Whisk to combine flour and salt in bowl. Add chunks of butter. Use your hands to incorporate until it resembles a coarse meal, wherein the largest butter pieces are the size of peas. Add the water one Tbls at a time; mix with wooden spoon. It will start to clump together.

Dump the flour mixture onto a floured table. Gather it together and form a disk. You can refrigerate (wrap the dough in plastic) or roll out immediately.

Roll dough in large circle, until about 1/8" thick. Add flour underneath dough and to the rolling pin, whenever needed.

Wrap dough around rolling pin and transfer to sheet pan. Dump apple mixture into the center; spread them evenly around the center of the dough. Fold dough over the apples, making sure it overlaps itself, but doesn't cover the apples entirely. Seal any holes and cracks so the juices don't escape while baking.

Using an egg wash (one beaten egg, plus some water), brush the surface of the pastry.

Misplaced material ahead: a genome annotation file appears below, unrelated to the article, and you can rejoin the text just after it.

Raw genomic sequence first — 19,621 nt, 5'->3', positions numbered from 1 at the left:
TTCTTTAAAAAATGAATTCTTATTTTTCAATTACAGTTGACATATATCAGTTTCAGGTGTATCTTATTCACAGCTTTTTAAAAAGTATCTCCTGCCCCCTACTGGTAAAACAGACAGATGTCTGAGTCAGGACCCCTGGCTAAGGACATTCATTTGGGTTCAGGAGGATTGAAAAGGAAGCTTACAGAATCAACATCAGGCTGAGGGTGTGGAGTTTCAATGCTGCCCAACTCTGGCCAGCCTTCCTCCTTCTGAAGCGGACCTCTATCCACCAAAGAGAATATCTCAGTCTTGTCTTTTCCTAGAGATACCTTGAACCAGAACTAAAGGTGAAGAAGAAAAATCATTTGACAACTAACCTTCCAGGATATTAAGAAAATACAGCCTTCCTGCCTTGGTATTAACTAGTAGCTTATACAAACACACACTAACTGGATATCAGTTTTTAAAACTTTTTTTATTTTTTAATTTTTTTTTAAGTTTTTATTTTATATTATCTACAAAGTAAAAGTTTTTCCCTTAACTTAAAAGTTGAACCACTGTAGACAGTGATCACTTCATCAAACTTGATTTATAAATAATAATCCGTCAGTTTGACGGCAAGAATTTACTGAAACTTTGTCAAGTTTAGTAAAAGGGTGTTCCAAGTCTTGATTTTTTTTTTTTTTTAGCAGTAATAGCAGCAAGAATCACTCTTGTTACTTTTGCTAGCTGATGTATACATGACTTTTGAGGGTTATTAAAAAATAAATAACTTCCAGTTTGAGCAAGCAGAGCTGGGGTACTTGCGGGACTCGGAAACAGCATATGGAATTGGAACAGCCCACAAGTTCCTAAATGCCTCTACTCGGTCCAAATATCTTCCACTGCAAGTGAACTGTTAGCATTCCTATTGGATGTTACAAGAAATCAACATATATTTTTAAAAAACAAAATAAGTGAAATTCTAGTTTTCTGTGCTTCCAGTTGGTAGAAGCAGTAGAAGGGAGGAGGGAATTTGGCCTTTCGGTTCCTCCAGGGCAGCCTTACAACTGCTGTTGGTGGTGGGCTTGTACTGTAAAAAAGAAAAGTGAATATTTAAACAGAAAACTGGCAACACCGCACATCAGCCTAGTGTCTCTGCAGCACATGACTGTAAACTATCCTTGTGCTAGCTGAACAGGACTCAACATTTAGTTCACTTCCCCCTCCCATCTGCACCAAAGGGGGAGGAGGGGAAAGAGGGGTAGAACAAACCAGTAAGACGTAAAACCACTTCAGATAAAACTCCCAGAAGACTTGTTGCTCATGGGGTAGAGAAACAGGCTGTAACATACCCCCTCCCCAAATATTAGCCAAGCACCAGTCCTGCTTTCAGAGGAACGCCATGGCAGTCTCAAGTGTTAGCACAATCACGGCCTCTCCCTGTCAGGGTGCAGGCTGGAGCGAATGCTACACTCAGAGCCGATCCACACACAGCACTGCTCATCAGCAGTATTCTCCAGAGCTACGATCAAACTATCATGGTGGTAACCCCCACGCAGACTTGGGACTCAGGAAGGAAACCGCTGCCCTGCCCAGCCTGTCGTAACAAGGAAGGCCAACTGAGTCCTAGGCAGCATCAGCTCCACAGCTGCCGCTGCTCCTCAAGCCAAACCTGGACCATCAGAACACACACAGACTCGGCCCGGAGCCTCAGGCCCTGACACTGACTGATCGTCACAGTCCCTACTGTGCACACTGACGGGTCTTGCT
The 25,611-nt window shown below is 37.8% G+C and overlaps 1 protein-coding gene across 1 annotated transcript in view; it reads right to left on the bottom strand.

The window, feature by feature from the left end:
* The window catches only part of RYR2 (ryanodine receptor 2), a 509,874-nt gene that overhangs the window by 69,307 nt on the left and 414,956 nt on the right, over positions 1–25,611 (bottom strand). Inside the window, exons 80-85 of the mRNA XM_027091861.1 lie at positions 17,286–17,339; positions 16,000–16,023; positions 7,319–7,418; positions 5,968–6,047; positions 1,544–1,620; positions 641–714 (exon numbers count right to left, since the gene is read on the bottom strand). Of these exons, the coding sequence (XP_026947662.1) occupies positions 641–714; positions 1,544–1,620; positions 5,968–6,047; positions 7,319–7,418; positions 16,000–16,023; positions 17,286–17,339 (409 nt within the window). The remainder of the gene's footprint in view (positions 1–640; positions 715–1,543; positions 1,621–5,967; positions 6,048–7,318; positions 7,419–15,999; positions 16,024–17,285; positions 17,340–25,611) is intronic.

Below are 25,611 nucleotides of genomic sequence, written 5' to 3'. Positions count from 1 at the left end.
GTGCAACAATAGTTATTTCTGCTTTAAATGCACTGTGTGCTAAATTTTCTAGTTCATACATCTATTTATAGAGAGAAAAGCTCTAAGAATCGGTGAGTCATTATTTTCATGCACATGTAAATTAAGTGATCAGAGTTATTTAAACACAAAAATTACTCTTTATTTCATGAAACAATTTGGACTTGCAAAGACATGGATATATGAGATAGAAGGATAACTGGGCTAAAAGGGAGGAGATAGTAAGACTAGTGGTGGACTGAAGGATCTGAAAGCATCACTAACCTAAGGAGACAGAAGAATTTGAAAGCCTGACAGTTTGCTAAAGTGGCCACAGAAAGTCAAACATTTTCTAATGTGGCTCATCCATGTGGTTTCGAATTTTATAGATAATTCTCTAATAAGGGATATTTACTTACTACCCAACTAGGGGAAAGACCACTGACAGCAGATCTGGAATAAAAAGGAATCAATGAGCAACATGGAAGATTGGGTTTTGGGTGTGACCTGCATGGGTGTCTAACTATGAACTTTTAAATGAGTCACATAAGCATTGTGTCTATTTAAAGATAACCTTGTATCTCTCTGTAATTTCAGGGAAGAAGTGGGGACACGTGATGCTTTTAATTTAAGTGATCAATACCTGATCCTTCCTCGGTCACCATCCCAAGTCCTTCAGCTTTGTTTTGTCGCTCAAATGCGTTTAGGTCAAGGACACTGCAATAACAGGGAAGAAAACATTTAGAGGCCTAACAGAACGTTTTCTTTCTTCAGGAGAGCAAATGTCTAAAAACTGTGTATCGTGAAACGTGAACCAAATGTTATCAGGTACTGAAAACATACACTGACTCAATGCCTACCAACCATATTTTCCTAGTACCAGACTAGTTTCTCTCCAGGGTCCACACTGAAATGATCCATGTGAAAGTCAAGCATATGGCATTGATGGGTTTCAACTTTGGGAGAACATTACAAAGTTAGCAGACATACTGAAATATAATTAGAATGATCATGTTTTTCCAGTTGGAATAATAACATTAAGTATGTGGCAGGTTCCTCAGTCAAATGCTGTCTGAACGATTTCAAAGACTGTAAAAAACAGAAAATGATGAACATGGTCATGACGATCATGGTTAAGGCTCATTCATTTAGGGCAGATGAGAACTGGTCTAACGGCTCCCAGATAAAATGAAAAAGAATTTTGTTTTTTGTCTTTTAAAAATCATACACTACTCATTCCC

Bake at 400 degrees for 35 minutes. It will be amazing. Uncooked version below. Please see first photo (top) for finished--and delicious--product.

Thursday, August 27, 2009

Good Food: What does love taste like?

Baking makes the world better; so does my friend Dave*. Yesterday, I made double chocolate cupcakes (chocolate, with chocolate chips) for today's 'Mommy and Me' workshop at a domestic violence shelter that serves women with disabilities (some caused by trauma and domestic violence) and their children. Around the table, women sat next to their children, all smiles, as they smelled the buttercream icing, which had been divided evenly among the bowls before them. We began with a story Dave wrote. Each of us, kids included, read a short section. When we finished, the kids dyed the icing and we began decorating. Lovingly, mothers presented cupcakes to their children and vice versa. Sticky fingers embraced. We joyfully finished with sprinkles, smiles, and cupcake moustaches.